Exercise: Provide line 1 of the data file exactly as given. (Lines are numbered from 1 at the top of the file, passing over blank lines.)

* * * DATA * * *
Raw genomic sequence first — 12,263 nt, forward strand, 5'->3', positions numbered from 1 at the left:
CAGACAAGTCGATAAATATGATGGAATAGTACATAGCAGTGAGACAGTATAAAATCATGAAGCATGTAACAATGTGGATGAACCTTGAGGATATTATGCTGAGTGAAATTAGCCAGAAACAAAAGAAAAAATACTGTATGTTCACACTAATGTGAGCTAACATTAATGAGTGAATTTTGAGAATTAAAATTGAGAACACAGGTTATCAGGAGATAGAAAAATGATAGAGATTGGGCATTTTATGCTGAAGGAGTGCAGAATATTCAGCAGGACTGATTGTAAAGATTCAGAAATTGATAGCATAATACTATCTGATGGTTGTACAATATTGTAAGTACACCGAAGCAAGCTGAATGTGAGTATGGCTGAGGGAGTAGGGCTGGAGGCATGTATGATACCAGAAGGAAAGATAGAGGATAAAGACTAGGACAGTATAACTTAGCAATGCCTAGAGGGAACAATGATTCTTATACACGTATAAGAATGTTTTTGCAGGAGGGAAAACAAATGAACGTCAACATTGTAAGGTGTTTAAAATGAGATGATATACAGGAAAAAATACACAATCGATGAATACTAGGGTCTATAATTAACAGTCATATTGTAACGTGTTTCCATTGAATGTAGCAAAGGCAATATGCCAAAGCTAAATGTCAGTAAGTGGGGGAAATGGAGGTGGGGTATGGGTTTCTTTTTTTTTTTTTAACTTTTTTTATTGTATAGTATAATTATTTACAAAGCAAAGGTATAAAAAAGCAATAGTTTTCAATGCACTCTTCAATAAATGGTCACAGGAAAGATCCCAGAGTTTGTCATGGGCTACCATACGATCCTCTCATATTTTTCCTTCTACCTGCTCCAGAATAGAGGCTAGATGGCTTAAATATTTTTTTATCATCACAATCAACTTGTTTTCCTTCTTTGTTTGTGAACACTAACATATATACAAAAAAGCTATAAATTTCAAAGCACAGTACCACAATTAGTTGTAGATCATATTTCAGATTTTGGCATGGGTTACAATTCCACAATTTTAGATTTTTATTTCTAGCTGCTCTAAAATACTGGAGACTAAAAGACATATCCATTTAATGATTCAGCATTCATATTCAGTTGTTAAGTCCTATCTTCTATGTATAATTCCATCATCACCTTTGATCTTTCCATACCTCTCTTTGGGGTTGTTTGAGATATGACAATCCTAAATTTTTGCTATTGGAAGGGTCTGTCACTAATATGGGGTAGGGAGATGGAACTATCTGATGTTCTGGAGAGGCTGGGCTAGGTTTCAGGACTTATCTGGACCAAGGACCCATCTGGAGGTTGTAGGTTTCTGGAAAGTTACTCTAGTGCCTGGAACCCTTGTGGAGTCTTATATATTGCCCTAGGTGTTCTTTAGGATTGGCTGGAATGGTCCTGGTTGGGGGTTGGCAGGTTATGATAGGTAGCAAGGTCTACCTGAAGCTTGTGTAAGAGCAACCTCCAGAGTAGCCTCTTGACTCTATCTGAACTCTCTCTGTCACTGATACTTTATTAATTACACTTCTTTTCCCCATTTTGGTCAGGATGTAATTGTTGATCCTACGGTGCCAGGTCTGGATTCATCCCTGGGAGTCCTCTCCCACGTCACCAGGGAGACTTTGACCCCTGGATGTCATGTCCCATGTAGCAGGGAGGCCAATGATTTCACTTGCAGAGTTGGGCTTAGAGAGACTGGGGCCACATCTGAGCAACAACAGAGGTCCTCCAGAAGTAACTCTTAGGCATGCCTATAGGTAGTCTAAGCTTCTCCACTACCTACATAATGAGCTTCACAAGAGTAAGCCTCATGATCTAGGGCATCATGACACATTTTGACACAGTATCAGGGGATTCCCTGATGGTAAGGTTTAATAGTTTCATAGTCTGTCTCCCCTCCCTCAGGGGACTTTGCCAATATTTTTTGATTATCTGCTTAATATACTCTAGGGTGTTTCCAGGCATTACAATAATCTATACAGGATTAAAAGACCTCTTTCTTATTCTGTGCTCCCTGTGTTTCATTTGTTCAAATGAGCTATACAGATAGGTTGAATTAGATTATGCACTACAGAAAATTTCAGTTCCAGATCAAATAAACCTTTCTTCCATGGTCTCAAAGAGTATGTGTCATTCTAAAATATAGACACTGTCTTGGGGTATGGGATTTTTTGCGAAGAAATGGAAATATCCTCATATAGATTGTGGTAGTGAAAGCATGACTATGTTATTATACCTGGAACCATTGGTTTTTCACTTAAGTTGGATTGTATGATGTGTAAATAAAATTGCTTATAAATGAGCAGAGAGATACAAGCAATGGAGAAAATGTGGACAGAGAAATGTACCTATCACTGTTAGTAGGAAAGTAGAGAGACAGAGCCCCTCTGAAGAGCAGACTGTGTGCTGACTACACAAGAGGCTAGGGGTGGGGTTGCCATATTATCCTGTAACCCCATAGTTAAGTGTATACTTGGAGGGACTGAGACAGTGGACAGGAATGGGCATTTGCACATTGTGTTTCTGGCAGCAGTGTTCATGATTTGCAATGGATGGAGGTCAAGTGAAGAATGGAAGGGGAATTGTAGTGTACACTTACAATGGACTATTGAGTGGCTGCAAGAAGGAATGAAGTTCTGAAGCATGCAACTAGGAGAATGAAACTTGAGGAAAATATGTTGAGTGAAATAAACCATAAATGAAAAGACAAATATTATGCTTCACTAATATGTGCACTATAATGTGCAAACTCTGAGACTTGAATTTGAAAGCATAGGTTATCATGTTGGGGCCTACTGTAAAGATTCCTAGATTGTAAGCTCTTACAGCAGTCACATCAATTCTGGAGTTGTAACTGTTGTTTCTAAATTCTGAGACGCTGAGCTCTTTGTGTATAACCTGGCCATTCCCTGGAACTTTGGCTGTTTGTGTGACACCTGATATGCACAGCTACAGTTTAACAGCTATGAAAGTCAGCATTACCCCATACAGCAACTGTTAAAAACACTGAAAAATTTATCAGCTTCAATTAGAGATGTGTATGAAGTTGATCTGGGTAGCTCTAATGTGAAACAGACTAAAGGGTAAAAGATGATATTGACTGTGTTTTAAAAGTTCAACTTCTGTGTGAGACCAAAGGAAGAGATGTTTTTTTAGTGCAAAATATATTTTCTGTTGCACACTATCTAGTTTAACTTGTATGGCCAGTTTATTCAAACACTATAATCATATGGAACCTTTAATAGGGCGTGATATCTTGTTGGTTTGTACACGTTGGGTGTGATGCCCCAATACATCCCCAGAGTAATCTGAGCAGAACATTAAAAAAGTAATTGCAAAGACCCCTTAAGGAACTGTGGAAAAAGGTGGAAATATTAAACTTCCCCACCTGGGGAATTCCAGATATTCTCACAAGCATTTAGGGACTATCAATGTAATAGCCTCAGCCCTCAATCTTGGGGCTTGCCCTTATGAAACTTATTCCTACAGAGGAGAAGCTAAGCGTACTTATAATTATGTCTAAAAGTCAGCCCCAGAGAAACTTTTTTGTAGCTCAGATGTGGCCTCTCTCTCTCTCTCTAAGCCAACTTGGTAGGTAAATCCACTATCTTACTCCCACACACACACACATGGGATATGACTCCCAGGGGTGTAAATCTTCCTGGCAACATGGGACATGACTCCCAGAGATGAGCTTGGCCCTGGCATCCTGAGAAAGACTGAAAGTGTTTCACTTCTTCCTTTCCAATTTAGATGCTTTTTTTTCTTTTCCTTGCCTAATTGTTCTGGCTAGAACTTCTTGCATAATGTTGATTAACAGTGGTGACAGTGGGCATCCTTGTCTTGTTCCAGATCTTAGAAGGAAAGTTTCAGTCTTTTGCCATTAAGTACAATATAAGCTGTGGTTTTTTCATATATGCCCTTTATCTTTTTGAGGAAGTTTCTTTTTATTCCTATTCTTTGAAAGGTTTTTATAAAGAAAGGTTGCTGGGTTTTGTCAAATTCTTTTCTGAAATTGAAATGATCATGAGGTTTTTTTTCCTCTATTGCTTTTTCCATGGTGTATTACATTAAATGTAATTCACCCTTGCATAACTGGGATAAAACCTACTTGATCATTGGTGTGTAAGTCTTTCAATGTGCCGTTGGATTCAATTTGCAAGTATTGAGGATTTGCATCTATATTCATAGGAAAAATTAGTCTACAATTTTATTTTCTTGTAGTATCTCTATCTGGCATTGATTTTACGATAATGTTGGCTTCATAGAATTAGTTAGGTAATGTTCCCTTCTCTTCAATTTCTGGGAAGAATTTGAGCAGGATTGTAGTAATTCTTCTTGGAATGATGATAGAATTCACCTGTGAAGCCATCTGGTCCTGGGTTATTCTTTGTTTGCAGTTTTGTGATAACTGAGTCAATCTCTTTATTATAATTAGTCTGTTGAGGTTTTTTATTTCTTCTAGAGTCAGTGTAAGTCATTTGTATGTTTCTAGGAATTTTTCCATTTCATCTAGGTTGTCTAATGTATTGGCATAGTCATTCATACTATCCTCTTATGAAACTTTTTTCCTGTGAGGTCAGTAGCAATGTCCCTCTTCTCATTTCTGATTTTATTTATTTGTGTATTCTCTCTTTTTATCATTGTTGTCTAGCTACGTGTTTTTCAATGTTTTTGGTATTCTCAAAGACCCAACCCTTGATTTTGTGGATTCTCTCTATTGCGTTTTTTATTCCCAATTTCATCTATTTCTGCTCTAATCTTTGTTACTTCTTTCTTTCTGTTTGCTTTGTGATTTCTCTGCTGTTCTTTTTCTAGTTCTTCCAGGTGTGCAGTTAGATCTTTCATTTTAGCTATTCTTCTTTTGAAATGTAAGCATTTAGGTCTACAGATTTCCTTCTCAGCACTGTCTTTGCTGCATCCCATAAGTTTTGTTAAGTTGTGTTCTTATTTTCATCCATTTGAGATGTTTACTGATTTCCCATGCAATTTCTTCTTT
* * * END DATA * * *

Raw genomic sequence first — 12,263 nt, forward strand, 5'->3', positions numbered from 1 at the left: